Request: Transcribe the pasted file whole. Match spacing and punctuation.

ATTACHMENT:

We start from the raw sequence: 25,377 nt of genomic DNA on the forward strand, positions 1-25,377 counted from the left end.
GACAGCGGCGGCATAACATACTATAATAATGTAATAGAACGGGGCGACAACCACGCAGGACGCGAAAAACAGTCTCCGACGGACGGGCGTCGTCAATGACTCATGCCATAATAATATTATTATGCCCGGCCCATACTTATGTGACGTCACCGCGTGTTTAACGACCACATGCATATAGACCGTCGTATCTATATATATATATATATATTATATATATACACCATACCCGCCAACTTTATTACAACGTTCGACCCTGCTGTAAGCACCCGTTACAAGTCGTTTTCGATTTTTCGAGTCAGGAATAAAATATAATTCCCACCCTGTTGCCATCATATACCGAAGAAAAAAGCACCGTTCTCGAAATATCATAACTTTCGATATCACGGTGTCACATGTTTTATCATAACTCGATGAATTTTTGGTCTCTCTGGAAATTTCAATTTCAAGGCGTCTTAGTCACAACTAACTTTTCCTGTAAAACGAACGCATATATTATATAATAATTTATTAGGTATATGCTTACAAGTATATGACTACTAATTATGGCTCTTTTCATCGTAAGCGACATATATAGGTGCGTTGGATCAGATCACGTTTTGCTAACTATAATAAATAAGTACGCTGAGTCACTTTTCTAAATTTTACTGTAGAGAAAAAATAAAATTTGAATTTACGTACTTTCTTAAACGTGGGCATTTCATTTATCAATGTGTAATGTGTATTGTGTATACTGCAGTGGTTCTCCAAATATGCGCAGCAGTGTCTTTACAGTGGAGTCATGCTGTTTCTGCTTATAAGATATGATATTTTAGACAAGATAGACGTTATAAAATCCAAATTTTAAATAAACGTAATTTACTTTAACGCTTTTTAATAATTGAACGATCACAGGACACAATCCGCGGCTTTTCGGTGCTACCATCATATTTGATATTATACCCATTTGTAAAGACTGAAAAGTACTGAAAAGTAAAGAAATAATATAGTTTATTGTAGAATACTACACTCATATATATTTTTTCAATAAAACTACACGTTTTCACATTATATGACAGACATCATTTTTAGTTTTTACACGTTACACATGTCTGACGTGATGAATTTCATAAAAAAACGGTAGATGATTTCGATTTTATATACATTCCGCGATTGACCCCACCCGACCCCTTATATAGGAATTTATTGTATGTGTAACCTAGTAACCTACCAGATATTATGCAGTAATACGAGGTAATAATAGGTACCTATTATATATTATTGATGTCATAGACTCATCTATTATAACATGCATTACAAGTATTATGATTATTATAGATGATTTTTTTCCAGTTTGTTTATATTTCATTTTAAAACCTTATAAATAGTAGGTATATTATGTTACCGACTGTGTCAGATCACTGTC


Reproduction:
We start from the raw sequence: 25,377 nt of genomic DNA on the forward strand, positions 1-25,377 counted from the left end.
GACAGCGGCGGCATAACATACTATAATAATGTAATAGAACGGGGCGACAACCACGCAGGACGCGAAAAACAGTCTCCGACGGACGGGCGTCGTCAATGACTCATGCCATAATAATATTATTATGCCCGGCCCATACTTATGTGACGTCACCGCGTGTTTAACGACCACATGCATATAGACCGTCGTATCTATATATATATATATATATTATATATATACACCATACCCGCCAACTTTATTACAACGTTCGACCCTGCTGTAAGCACCCGTTACAAGTCGTTTTCGATTTTTCGAGTCAGGAATAAAATATAATTCCCACCCTGTTGCCATCATATACCGAAGAAAAAAGCACCGTTCTCGAAATATCATAACTTTCGATATCACGGTGTCACATGTTTTATCATAACTCGATGAATTTTTGGTCTCTCTGGAAATTTCAATTTCAAGGCGTCTTAGTCACAACTAACTTTTCCTGTAAAACGAACGCATATATTATATAATAATTTATTAGGTATATGCTTACAAGTATATGACTACTAATTATGGCTCTTTTCATCGTAAGCGACATATATAGGTGCGTTGGATCAGATCACGTTTTGCTAACTATAATAAATAAGTACGCTGAGTCACTTTTCTAAATTTTACTGTAGAGAAAAAATAAAATTTGAATTTACGTACTTTCTTAAACGTGGGCATTTCATTTATCAATGTGTAATGTGTATTGTGTATACTGCAGTGGTTCTCCAAATATGCGCAGCAGTGTCTTTACAGTGGAGTCATGCTGTTTCTGCTTATAAGATATGATATTTTAGACAAGATAGACGTTATAAAATCCAAATTTTAAATAAACGTAATTTACTTTAACGCTTTTTAATAATTGAACGATCACAGGACACAATCCGCGGCTTTTCGGTGCTACCATCATATTTGATATTATACCCATTTGTAAAGACTGAAAAGTACTGAAAAGTAAAGAAATAATATAGTTTATTGTAGAATACTACACTCATATATATTTTTTCAATAAAACTACACGTTTTCACATTATATGACAGACATCATTTTTAGTTTTTACACGTTACACATGTCTGACGTGATGAATTTCATAAAAAAACGGTAGATGATTTCGATTTTATATACATTCCGCGATTGACCCCACCCGACCCCTTATATAGGAATTTATTGTATGTGTAACCTAGTAACCTACCAGATATTATGCAGTAATACGAGGTAATAATAGGTACCTATTATATATTATTGATGTCATAGACTCATCTATTATAACATGCATTACAAGTATTATGATTATTATAGATGATTTTTTTCCAGTTTGTTTATATTTCATTTTAAAACCTTATAAATAGTAGGTATATTATGTTACCGACTGTGTCAGATCACTGTC